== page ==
This special issue on A New Social Contract for the Data Age, through interviews with four leading feminist voices – Deborah James, Laura Mann, Kate Lappin, and Anita Gurumurthy – explores the core of Big Tech’s usurpation of the data commons, the melding of real economy value chains with data value chains, or what Kate Lappin identifies as the unique challenge of factoring in “the commercialization of every part of our lives, the commercialization of every interaction we have through digitalized data”. The interviewees also explore and imagine new, focused heuristics and modes of resistance rooted in the urgency to popularize the idea of data as public good, the need for regulating Big Tech, and the path forward for producers in the Global South to gain their share of value in the global digital economy.
Read the latest interviews from the Special Issue on A New Social Contract for the Data Age below. Watch this space for the latest outputs from this series.
We might only be at the cusp of the economic crisis that has been brewing within the belly of the Covid pandemic, but it is already starting to blow up around the world. In this special issue, we bring you a range of incisive analyses that combine critique, prognosis, hope, and even anger.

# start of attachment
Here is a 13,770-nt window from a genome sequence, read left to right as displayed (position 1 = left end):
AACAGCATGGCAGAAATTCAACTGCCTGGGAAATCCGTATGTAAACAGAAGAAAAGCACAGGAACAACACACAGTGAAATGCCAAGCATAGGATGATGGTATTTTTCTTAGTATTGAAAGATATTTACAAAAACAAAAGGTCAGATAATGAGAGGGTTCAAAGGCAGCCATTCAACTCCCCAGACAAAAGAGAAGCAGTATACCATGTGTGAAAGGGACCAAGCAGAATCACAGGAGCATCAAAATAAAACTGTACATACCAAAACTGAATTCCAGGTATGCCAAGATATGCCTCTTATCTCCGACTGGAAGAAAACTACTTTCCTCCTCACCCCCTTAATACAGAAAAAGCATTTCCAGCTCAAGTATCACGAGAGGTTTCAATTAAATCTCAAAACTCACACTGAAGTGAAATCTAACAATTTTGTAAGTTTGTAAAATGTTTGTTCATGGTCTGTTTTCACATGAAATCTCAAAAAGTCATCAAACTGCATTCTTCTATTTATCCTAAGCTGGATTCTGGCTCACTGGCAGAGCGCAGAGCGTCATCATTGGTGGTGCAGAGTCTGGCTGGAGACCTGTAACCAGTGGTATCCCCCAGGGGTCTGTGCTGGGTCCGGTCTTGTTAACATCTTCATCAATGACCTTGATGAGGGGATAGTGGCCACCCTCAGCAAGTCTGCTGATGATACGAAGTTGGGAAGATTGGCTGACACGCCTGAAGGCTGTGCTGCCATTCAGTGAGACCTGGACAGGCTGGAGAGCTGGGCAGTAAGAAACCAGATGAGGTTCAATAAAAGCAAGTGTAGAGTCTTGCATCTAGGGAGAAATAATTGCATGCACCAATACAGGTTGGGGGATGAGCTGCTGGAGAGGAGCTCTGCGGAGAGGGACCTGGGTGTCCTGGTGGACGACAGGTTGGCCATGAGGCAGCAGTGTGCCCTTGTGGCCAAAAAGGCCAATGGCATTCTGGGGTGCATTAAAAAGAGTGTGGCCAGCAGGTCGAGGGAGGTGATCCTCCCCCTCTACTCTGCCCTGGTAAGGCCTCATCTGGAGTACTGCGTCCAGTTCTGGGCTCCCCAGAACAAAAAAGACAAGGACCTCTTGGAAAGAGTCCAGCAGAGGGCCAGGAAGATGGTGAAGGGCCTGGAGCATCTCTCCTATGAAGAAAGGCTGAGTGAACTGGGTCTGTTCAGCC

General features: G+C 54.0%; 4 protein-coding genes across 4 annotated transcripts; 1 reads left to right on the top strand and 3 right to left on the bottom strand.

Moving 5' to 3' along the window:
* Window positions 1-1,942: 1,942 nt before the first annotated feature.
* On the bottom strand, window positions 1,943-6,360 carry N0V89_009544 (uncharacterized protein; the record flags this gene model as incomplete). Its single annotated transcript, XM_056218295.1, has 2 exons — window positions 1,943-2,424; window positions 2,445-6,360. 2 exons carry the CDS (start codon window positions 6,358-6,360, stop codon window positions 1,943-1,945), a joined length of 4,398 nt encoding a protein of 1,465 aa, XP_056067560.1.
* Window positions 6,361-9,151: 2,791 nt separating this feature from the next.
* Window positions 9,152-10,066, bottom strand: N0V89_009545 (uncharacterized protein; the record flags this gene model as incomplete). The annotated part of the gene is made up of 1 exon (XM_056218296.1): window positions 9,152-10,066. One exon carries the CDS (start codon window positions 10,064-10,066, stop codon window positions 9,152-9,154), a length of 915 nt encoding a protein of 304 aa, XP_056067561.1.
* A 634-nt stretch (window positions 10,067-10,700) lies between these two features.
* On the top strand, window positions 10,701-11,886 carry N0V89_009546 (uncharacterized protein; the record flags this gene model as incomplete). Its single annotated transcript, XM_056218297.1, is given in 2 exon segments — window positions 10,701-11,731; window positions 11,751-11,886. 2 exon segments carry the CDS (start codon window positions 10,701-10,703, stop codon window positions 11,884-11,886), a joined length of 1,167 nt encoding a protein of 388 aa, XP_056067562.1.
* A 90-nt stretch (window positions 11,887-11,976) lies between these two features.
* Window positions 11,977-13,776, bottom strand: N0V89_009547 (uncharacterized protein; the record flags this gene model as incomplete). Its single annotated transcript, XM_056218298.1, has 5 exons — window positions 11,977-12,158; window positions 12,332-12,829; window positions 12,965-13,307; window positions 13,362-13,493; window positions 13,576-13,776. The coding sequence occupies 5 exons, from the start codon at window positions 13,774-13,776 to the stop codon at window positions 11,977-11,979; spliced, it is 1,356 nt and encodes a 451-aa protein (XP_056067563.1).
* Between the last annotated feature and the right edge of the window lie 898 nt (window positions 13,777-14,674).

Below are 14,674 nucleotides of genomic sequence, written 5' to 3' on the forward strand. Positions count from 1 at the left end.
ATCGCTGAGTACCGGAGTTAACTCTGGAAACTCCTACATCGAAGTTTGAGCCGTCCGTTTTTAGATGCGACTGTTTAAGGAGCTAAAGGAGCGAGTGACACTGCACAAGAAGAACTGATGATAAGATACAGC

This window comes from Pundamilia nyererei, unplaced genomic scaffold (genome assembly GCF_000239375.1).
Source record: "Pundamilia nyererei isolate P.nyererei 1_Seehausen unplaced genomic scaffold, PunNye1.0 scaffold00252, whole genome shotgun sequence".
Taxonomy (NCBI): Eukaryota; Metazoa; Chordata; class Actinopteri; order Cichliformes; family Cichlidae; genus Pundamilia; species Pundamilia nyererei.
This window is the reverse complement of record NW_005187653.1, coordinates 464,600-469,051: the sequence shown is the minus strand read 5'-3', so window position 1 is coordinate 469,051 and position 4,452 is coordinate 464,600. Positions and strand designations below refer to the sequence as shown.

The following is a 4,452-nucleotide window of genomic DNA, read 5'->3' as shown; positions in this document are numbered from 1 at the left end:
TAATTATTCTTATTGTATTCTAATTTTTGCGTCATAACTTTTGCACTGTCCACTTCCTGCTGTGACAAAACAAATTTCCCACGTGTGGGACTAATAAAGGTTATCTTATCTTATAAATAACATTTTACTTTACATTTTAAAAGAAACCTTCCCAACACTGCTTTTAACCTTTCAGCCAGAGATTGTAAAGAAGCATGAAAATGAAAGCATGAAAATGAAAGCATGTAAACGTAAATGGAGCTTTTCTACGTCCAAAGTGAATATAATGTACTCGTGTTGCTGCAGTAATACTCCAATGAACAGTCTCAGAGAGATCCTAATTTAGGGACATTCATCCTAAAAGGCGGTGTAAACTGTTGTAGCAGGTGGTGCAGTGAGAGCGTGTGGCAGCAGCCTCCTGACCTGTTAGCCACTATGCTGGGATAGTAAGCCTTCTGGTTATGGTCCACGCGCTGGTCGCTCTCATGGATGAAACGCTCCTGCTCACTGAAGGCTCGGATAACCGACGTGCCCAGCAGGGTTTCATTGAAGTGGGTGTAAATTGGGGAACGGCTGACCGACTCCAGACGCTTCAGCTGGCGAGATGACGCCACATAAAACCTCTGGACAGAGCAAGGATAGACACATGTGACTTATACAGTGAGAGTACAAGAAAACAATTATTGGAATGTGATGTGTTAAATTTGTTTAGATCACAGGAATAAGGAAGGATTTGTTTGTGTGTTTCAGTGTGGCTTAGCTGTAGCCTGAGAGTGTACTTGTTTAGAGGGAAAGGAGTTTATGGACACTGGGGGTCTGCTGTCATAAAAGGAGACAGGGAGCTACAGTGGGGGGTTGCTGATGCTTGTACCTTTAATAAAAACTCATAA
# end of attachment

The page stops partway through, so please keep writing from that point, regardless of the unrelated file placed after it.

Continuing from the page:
Our effort has been to take a deep dive into the intersections of labor, the digital economy, and the Covid pandemic through engaging and critical long and short reads and interviews that delve into various facets of worker rights in the global economic context.
This crisis has seen millions across nations, rich and poor, sliding into unemployment over the past six weeks. Livelihoods that are not essential in a time of global lockdown are no longer viable. Informal workers at the very edges – farm and wage workers, and micro entrepreneurs – are struggling with lack of access to work. Even as precarity looms large over their future, gig workers are battling it out on the frontlines as the world orders in everything.
Never has there been a more important or urgent time to talk about labor.
Explore all the articles from the May Day Special Issue below. Also check out more articles over at Bot Populi’s New Precariat section.
Anita Gurumurthy and Nandini Chami
Parminder Jeet Singh
Sohel Sarkar and Deepti Bharthur